“If we ignore the mathematics of physics, is there anything that remains? “So asks Prof. Einstein in his introduction to this brilliant little work, which supplies a convincing answer to the question. The introduction states that the book is neither a treatise nor a textbook, and gives no mathematical formulae or experimental details, but treats methodically and philosophically a restricted range of facts to enable the reader to appreciate and understand the limitless perspective and beauty of modern science. Actually the fundamental principles of physics are expounded in the simplest possible language with a wealth of apposite analogies and illustrations, so that the reader feels as if engaged in an absorbing novel. Under the chapter headings of methods of thought in physicsradiation, matter, the nuclei of atoms, matter and radiation, and modern quantum mechanicsall the main features of the picture of modern physics are presented in a co-ordinated and most up-to-date manner. The neutron and positron are treated as integral features in the exposition, and not as matter “received too late for classification”. One is, as it were, taken behind the scenes, and shown with the liberal help of genealogical type diagrams how theories have arisen, the contributions which they made, and how and why their limitations have caused them to be superseded by newer ideas. The more advanced reader will appreciate especially the final chapter in which separate but co-ordinated accounts of the lines of reasoning of de Broglie, Schrodinger, Heisenberg and Dirac are described with a simplicity of style which, under the restriction of excluding mathematics, could scarcely be excelled.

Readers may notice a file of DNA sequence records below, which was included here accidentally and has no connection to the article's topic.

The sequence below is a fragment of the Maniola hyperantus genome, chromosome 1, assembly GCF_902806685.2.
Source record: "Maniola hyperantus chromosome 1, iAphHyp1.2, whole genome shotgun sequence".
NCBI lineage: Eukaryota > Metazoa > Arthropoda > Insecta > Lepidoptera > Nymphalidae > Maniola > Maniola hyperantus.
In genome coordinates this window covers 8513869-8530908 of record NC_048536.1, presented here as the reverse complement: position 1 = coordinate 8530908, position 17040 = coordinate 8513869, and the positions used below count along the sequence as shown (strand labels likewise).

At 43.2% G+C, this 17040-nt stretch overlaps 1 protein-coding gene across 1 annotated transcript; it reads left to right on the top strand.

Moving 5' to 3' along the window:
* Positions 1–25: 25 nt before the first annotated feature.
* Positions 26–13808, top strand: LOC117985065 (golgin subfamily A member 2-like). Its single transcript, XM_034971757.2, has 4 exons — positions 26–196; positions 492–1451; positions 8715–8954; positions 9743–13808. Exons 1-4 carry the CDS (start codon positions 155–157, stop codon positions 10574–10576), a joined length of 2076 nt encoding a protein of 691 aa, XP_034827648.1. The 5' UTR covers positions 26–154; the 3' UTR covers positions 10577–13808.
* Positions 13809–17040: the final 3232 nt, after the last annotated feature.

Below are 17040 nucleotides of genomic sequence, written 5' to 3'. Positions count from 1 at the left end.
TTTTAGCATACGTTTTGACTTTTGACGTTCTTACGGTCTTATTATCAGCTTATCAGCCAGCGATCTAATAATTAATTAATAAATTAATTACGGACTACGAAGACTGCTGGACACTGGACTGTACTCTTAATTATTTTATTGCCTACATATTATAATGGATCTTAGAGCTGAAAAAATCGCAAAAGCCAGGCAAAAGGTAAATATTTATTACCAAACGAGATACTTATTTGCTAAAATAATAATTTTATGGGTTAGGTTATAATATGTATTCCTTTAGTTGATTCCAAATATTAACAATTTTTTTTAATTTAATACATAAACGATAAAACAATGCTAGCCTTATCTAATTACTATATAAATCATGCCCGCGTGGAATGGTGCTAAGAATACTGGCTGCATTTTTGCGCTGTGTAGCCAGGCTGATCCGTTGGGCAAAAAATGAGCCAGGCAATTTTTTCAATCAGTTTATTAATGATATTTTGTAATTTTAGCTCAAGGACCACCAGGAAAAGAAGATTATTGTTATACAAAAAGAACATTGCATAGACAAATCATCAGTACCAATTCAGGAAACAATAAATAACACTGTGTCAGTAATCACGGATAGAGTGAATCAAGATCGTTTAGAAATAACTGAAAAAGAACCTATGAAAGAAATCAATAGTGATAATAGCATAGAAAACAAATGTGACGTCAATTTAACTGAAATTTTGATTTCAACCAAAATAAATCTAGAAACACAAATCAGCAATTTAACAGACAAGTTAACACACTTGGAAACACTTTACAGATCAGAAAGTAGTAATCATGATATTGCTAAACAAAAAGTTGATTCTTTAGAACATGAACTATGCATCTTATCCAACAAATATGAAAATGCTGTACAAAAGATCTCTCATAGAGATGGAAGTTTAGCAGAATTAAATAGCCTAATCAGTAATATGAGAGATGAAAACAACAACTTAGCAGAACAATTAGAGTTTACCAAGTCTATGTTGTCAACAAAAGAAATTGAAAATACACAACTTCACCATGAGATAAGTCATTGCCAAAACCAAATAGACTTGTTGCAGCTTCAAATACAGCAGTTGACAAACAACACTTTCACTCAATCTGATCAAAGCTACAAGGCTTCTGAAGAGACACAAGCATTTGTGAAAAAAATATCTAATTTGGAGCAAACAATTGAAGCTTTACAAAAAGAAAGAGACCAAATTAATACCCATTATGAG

The World in Modern Science: Matter and Quanta.
By Leopold Infeld. Translated by Louis Infeld. Pp. 287. (London: Victor Gollancz, Ltd., 1934.) 5s. net.